Biomes contain a collection of plants, animals, and microorganisms that have similar climate tolerances and therefore overlapping geographic ranges associated with specific temperature and precipitation conditions (see Figure 3.4 in the textbook). A major emphasis of Unit 1 is the importance of physiological tolerance of the physical environment as the ultimate determinant of where a species can exist. In addition, species’ geographic distributions are subject to biological interactions such as competition and predation, as well as dispersal ability, which will be considered in Units 2, 3, and 4.
Although discussion of climate change usually focuses on temperature, patterns of precipitation have changed as well. Simultaneous changes in temperature and precipitation of differing magnitudes may result in the occurrence of climate combinations that are not currently found on Earth. These “novel” or “non-analog” climates could cause a reshuffling of organisms due to their climate tolerances, resulting in the appearance of biomes that do not occur today. For example, two species occurring under current climate conditions may have different ranges of precipitation where they can occur, despite similar temperature tolerances. Under a warmer, drier climate, one species may drop out of the biome, one may remain, and a new species may occur due to its ability to tolerate the drier conditions (Figure 1).
Such change in climate conditions and associated novel biomes are known to have occurred in the past (Overpeck et al. 1992; Jackson and Williams 2004). During the period of deglaciation following the last ice age, climates with greater seasonal temperature changes than those of today occurred. Several novel biome types occurred in association with these climates (Figure 2; see also Figure 25.16), including an association of spruce and ash trees not found in any biomes today (Williams et al. 2001).
What can we expect in the future as climate continues to change? Will novel combinations of climate variables occur? John Williams and colleagues (Williams et al. 2007; Williams and Jackson 2007) examined the potential for the appearance of novel climates using models of future climate change from the report of the Intergovernmental Panel on Climate Change (IPCC 2007). They evaluated the uniqueness of predicted future climates relative to today’s climates using mean summer and winter temperatures and mean summer and winter precipitation, as these variables are particularly important to plant survival and establishment. Novel climates were determined by whether the climate differed from existing climates in a 500 km (300 mile) radius around a target region. Their analysis indicated that large areas of Earth would experience novel climates by the end of the twenty-first century (Figure 3). The appearance of these novel climates was particularly pronounced in the tropical and temperate zones. In addition, the predicted trajectory of greenhouse gas emissions influenced the occurrence of novel climates, with greater emissions resulting in more area experiencing a novel climate.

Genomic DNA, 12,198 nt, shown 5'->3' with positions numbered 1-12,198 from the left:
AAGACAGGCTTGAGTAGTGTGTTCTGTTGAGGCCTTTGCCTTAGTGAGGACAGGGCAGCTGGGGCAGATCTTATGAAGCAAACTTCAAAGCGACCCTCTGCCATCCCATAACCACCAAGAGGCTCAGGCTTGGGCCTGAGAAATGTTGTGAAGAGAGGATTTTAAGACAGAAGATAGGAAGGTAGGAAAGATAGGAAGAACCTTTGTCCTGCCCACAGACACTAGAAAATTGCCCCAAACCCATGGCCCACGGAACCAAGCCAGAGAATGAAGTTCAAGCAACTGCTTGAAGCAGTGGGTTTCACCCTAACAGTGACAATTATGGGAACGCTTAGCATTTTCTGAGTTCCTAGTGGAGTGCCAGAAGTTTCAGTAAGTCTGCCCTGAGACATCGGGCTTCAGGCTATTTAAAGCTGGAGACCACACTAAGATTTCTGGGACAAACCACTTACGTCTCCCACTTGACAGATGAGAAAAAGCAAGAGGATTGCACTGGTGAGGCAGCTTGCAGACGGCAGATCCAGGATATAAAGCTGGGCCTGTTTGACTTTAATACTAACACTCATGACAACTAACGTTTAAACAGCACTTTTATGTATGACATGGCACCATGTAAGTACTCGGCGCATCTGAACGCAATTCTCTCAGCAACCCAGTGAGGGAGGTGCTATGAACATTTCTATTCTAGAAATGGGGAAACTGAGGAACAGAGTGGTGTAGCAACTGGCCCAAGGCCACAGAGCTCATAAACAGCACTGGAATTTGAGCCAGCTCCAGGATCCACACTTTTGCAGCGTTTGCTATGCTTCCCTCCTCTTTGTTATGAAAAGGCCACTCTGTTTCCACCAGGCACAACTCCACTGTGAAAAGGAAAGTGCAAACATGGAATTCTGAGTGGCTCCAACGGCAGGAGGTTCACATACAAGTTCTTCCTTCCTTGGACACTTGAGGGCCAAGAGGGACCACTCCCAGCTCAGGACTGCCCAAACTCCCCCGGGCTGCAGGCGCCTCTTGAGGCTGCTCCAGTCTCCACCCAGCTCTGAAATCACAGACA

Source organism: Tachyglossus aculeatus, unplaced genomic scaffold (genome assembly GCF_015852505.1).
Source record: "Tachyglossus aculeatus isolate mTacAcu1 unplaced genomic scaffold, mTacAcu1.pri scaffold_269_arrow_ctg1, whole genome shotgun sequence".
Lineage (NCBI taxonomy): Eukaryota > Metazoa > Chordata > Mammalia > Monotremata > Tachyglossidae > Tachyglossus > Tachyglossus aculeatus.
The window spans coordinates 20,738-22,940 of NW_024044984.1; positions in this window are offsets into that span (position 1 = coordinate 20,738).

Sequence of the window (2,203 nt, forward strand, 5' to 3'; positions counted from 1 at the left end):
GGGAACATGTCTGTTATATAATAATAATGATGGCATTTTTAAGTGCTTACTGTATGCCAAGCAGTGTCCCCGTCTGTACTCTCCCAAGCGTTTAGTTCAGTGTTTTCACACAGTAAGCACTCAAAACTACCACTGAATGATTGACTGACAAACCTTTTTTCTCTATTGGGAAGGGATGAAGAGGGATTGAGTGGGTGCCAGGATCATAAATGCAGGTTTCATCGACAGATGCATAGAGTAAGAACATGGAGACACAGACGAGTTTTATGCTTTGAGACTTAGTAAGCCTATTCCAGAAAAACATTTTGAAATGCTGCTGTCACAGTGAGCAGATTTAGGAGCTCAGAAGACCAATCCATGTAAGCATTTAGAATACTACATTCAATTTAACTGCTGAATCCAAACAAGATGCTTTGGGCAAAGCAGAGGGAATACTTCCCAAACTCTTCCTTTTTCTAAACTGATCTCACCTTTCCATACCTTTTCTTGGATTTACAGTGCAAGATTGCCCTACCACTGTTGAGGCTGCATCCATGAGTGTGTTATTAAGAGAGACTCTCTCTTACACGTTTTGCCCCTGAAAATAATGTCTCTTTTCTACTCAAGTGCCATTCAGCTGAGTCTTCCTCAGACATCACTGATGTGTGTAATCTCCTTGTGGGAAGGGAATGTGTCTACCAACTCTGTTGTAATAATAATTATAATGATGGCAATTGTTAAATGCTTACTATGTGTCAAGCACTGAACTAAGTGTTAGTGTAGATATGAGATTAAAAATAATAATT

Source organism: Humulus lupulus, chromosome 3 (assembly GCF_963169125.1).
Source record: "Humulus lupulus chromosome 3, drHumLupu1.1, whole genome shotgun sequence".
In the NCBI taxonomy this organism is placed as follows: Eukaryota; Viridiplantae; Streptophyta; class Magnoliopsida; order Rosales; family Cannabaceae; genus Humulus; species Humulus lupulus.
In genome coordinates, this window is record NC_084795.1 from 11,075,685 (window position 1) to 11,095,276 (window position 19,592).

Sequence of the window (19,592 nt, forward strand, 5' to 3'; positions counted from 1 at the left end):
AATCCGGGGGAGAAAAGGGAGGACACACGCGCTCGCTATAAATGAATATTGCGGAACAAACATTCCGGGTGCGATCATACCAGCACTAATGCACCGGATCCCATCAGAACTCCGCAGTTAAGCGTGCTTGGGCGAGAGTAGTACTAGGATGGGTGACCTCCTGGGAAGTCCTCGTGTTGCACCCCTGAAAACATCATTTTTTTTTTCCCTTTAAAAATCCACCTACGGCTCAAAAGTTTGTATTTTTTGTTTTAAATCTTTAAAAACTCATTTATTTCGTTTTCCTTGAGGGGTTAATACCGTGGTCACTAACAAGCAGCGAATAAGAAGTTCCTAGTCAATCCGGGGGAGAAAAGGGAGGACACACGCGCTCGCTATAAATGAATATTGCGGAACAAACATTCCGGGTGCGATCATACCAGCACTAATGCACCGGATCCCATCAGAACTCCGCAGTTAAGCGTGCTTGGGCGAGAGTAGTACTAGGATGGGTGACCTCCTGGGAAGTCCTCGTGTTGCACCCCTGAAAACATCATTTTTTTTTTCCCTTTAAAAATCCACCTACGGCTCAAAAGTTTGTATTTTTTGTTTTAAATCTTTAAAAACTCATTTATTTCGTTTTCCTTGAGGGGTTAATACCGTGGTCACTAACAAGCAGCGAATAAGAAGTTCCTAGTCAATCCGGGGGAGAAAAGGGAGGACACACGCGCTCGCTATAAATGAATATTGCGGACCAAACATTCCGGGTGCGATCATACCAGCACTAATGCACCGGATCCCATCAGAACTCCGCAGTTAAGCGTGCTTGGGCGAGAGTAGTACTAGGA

We can get a sense of the potential for the emergence of novel biomes by examining the initial stages of vegetation responses to climate change. In particular, multiple reports of vegetation change in the Arctic indicate that parts of the tundra are shifting toward a shrub-dominated biome (Sturm et al. 2001; Epstein et al. 2008; Elmendorf et al. 2012). Birch and willow shrubs are increasing in abundance throughout the lower-latitude portions of the Arctic. The increase in shrub cover corresponds with the substantial warming that has been recorded over the past two decades (Macias-Fauria et al. 2012) and is also consistent with warming experiments carried out in Alaskan Arctic tundra (Chapin et al. 1995). It is also reflective of vegetation patterns that occurred during warming in the early Holocene, about 10,000 years ago (Anderson and Brubaker 1993).
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